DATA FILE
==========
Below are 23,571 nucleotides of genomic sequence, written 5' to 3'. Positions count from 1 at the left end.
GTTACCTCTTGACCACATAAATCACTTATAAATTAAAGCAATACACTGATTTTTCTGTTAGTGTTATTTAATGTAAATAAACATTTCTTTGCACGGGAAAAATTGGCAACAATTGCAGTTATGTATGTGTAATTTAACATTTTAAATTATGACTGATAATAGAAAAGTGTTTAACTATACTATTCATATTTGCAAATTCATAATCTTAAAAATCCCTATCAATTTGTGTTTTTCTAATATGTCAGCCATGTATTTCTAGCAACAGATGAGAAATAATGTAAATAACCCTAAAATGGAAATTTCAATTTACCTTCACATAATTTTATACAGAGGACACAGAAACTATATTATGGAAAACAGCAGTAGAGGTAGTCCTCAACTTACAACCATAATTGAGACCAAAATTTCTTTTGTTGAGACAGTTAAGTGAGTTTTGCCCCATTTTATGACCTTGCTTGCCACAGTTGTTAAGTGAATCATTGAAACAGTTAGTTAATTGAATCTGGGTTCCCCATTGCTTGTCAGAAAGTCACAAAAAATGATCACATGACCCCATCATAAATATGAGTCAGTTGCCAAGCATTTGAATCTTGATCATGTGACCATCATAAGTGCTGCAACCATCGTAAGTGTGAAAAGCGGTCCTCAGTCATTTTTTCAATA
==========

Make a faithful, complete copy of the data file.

Below are 23,571 nucleotides of genomic sequence, written 5' to 3'. Positions count from 1 at the left end.
GTTACCTCTTGACCACATAAATCACTTATAAATTAAAGCAATACACTGATTTTTCTGTTAGTGTTATTTAATGTAAATAAACATTTCTTTGCACGGGAAAAATTGGCAACAATTGCAGTTATGTATGTGTAATTTAACATTTTAAATTATGACTGATAATAGAAAAGTGTTTAACTATACTATTCATATTTGCAAATTCATAATCTTAAAAATCCCTATCAATTTGTGTTTTTCTAATATGTCAGCCATGTATTTCTAGCAACAGATGAGAAATAATGTAAATAACCCTAAAATGGAAATTTCAATTTACCTTCACATAATTTTATACAGAGGACACAGAAACTATATTATGGAAAACAGCAGTAGAGGTAGTCCTCAACTTACAACCATAATTGAGACCAAAATTTCTTTTGTTGAGACAGTTAAGTGAGTTTTGCCCCATTTTATGACCTTGCTTGCCACAGTTGTTAAGTGAATCATTGAAACAGTTAGTTAATTGAATCTGGGTTCCCCATTGCTTGTCAGAAAGTCACAAAAAATGATCACATGACCCCATCATAAATATGAGTCAGTTGCCAAGCATTTGAATCTTGATCATGTGACCATCATAAGTGCTGCAACCATCGTAAGTGTGAAAAGCGGTCCTCAGTCATTTTTTCAATA